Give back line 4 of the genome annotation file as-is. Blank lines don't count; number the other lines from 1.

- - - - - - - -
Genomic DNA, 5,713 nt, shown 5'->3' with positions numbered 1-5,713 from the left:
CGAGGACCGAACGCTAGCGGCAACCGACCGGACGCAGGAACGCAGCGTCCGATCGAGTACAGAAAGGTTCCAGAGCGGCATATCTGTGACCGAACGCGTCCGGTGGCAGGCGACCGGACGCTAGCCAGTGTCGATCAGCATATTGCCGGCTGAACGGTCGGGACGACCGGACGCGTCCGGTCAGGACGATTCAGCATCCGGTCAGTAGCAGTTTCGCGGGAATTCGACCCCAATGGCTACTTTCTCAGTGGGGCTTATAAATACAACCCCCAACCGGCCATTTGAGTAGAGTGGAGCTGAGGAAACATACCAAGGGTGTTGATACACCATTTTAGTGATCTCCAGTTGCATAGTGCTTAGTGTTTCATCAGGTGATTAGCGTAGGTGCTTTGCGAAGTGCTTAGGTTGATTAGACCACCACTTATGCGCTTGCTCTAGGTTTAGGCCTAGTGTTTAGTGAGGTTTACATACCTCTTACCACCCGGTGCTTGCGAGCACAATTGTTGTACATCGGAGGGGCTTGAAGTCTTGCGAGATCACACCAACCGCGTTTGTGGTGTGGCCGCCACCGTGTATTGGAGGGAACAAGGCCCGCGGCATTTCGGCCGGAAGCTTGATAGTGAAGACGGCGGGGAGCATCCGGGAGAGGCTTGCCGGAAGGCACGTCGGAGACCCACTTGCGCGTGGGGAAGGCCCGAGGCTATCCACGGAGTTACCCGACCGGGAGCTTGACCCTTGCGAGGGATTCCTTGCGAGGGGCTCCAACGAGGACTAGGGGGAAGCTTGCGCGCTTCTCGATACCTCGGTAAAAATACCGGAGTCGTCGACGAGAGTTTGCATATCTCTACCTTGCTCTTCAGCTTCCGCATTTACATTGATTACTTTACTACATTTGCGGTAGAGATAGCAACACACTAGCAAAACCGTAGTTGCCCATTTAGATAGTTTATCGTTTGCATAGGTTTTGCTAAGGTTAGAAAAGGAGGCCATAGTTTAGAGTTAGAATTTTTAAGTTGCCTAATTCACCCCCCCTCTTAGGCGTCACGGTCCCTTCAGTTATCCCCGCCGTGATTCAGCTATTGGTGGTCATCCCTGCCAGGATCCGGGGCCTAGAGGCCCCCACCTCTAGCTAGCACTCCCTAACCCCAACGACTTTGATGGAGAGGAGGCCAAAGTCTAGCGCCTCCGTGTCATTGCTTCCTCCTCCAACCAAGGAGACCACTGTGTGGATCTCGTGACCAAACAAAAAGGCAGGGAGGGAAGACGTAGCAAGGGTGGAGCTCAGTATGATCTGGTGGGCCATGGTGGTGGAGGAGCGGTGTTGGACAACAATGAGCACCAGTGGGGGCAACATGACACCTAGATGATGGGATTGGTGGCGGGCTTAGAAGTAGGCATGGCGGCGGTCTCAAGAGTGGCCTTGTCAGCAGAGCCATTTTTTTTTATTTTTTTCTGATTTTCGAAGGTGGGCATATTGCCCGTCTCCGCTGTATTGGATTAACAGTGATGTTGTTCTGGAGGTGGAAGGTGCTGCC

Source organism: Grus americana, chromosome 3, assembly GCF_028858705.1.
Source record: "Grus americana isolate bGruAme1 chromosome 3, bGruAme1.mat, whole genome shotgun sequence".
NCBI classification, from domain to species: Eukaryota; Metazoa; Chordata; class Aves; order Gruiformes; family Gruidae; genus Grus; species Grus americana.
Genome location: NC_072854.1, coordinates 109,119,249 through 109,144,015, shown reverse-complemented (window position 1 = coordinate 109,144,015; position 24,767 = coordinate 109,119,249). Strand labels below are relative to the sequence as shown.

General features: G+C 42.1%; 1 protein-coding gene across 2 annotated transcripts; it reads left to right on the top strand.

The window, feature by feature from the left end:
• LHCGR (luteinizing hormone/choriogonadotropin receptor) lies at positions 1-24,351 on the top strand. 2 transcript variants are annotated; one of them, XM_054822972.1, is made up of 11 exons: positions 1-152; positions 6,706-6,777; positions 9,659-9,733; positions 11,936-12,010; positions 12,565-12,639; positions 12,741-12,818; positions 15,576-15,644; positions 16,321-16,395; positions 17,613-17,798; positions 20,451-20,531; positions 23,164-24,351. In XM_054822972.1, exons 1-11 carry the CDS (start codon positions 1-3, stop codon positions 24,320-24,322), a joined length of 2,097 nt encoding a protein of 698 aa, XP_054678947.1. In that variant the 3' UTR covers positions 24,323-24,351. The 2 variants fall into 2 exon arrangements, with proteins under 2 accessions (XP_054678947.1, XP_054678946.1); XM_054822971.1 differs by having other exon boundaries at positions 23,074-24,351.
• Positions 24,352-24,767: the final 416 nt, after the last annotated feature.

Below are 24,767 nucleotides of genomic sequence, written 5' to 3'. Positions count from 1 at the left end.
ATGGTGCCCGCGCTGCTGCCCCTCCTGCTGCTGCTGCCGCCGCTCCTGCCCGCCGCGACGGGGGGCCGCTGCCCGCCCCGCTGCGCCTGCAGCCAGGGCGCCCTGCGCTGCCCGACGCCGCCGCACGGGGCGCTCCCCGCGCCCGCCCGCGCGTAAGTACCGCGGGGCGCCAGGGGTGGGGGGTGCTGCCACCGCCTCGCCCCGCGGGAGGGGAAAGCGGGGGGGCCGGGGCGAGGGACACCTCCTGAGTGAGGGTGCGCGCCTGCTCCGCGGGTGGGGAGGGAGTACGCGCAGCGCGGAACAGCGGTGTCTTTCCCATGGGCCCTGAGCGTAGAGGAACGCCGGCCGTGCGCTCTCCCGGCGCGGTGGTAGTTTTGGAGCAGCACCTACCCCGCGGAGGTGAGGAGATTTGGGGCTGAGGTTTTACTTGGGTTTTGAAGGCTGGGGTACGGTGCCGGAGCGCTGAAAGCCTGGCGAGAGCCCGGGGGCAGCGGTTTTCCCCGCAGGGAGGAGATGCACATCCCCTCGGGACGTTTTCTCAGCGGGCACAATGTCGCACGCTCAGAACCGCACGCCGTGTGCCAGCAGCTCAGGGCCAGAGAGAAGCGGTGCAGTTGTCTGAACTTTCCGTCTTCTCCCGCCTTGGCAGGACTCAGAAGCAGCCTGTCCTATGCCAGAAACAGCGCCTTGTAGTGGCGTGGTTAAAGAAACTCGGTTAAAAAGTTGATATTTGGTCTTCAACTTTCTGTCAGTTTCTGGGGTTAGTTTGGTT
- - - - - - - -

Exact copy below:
Source record: "Grus americana isolate bGruAme1 chromosome 3, bGruAme1.mat, whole genome shotgun sequence".